Humans and Marine Ecosystems

The current and future state of marine ecosystems and biogeochemical cycles is subject to the increasing influence of human activities and human interventions. Prediction, risk assessment and the development of precautionary measures require a comprehensive understanding of the sensitivity of marine species, the ecosystems formed by them and the biogeochemical cycles.

In particular, the following factors need to be taken into account: climate-induced ocean acidification, oxygen depletion, changes in the near-surface mixing of the oceans, excessive nutrient supply (eutrophication), invasive species, spreading of pathogens and parasites, regional and global biodiversity losses and the increasing exploitation of biological resources. Through the application and further development of genetic and genomic methods, the evolutionary-biological reactions of species to anthropogenic disturbances are of increasing interest.

Further scientific information can be found on the pages of the Research Division 2: Marine Biogeochemisty and Research Division 3: Marine Ecology.

News for research topic "Humans and Marine Ecosystems"

Glass sponges (Hexactinellida) are mainly found in the deep sea. The glass sponge Vazella pourtalesi (colloquially "Russian hat") is found in large quantities on the continental shelf off Canada: Photo: Ellen Kenchington, DFO. The Aquatic Symbiosis project will be the first to produce genomes of glass sponges. Its microbial symbionts, on the other hand, are already well researched (Bayer, Busch et al., mSystems 2020).

Symbioses in Aquatic Environments

International genome project tries to understand how aquatic species thrive together

RV PLOARSTERN and iced sea

Variability in the Arctic Carbon Cycle

GEOMAR scientists study seasonal changes in the Arctic Ocean

Hot vent on the sea floor. Photo: ROV team/GEOMAR

ROV KIEL 6000 discovers ‘clear smokers’ off Iceland

IceAGE3 expedition delivers fascinating images of the seafloor off Iceland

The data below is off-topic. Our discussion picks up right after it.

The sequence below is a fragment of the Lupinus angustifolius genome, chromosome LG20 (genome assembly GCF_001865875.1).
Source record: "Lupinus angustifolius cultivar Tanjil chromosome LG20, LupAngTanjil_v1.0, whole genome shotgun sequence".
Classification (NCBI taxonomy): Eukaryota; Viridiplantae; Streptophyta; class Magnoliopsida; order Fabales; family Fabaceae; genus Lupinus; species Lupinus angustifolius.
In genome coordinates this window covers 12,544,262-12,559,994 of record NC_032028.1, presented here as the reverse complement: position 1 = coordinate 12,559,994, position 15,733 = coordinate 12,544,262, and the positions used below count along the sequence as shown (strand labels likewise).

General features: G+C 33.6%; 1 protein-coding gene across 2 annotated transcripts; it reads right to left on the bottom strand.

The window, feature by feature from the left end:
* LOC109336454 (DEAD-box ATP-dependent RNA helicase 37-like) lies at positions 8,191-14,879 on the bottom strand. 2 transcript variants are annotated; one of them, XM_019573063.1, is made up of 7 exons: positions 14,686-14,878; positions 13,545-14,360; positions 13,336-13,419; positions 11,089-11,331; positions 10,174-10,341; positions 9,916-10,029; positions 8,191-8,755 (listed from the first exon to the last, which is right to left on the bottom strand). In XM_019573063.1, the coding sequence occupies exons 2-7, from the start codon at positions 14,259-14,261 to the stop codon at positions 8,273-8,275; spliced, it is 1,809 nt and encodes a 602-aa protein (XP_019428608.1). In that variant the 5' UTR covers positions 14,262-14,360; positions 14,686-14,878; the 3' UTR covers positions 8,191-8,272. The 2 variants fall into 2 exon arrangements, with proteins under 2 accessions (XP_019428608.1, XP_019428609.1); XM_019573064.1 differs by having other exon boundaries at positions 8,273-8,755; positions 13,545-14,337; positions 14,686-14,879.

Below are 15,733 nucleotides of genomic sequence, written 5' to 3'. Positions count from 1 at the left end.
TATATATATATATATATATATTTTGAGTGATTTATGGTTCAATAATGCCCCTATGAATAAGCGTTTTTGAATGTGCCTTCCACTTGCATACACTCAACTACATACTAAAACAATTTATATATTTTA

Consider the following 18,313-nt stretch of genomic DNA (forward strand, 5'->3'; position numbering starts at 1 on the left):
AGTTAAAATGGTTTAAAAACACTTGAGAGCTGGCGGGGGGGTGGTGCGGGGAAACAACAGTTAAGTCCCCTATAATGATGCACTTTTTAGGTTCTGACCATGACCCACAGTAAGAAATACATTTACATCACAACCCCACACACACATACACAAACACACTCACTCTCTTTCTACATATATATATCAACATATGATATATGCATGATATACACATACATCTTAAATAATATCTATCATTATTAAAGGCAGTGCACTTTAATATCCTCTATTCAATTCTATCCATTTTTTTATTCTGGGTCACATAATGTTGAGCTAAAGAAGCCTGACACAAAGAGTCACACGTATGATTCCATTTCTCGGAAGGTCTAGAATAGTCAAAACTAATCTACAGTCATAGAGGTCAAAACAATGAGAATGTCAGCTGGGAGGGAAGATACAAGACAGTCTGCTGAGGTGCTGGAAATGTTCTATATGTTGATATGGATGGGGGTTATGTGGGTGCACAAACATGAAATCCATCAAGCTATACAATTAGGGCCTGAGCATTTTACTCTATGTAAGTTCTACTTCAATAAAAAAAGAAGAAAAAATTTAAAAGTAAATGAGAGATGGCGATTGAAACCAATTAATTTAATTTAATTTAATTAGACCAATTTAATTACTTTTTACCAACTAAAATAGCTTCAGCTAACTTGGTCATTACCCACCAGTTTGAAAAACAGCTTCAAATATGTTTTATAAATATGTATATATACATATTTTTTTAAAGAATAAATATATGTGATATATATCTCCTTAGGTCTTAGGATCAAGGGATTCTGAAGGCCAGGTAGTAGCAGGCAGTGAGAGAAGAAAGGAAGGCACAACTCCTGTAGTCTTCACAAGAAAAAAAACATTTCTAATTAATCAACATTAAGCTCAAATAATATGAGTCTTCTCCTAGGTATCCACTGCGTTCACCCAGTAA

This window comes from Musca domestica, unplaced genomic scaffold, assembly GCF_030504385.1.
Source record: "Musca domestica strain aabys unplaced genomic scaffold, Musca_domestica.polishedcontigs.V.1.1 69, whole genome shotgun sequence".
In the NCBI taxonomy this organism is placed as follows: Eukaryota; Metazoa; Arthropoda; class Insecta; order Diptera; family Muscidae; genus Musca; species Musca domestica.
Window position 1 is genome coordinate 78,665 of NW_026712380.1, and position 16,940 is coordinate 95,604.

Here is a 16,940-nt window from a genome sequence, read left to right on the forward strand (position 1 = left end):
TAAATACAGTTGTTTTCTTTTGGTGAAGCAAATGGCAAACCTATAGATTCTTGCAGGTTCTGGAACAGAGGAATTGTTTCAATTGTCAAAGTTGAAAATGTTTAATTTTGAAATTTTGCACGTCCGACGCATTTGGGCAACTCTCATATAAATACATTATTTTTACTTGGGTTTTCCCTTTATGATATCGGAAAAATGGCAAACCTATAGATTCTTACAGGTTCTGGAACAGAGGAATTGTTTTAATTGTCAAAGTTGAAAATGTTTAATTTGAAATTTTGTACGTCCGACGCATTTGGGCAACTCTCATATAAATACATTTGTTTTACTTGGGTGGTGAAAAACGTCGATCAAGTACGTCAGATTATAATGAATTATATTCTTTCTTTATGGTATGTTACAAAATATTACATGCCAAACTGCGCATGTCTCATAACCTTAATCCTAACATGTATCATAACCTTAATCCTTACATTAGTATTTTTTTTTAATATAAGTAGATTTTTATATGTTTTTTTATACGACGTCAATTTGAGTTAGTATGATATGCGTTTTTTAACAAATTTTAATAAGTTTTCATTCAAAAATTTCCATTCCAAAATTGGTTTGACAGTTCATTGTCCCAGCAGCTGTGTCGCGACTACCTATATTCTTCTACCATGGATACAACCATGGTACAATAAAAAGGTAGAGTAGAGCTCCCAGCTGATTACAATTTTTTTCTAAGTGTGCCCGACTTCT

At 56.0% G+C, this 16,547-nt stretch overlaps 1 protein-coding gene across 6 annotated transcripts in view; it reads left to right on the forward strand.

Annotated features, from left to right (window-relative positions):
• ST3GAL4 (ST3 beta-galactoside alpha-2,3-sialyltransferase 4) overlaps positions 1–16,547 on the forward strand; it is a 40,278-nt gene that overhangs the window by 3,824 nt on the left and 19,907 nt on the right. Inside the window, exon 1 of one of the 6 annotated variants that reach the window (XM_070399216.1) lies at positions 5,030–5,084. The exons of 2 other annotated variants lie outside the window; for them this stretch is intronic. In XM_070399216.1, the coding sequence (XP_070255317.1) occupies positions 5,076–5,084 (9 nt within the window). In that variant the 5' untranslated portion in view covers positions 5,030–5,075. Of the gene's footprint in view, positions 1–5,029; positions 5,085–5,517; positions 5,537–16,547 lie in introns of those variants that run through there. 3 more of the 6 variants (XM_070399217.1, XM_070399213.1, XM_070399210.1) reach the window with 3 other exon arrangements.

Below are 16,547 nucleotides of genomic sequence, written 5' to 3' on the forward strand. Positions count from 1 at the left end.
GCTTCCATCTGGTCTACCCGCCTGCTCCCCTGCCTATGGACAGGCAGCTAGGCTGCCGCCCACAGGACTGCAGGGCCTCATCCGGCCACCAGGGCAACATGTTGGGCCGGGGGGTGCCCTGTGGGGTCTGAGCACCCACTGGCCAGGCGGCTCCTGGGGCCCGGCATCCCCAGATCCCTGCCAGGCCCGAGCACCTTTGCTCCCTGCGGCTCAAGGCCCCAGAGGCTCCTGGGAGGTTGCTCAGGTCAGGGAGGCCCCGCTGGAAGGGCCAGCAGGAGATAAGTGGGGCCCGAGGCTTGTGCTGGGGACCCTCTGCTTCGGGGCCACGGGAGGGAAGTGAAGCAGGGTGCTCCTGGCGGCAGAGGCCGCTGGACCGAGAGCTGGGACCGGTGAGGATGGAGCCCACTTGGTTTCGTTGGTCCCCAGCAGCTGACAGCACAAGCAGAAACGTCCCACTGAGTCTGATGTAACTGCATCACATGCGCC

A cod. Photo: Nikolas Linke/GEOMAR

Populations of popular food fish are declining globally

New studies also show opportunities for fisheries management through Corona

Bladder wrack. Photo: Larissa Büdenbender

Marine alga from the Kiel Fjord discovered as a remedy against infections and skin cancer

GEOMAR research group successfully applies bioinformatics methods and machine learning in marine drug discovery

By means of hydroacoustic seafloor mapping Senckenberg and GEOMAR researchers have found out that the seafloor in the Atlantic Ocean is much more diverse than previously assumed. Photo: Senckenberg

"Hard Rock" in the deep sea

The road to deciphering biodiversity on the seabed is stonier than previously assumed

Schematic diagram to Ocean & Human Health. From Franke et. al., 2020.

What's good for the oceans is good for humans

Healthy oceans - important basis for many processes on Earth

Curd box next to manganese nodules at a water depth of more than 4000 metres in the so-called DISCOL area (South-East Pacific). Photo: ROV Team/GEOMAR

Plastic in the deep sea: Virtually unaltered after a quarter of a century

First long-term study on plastic degradation in a water depth of more than 4000 meter

Sampling of the fjord surface water with the research vessel POLARFUCHS. Photo: Jens Klimmeck/GEOMAR

Rainwater flushes microplastics into the Kiel Fjord

First long-term study on microplastic distribution in surface water published

Seagrass meadow in the Baltic Sea. This is not a population, but a clone. Photo Pekka Tuuri Using sea gr

Clones - everything but identical

New study shows why asexual populations of plants or animals can thrive in nature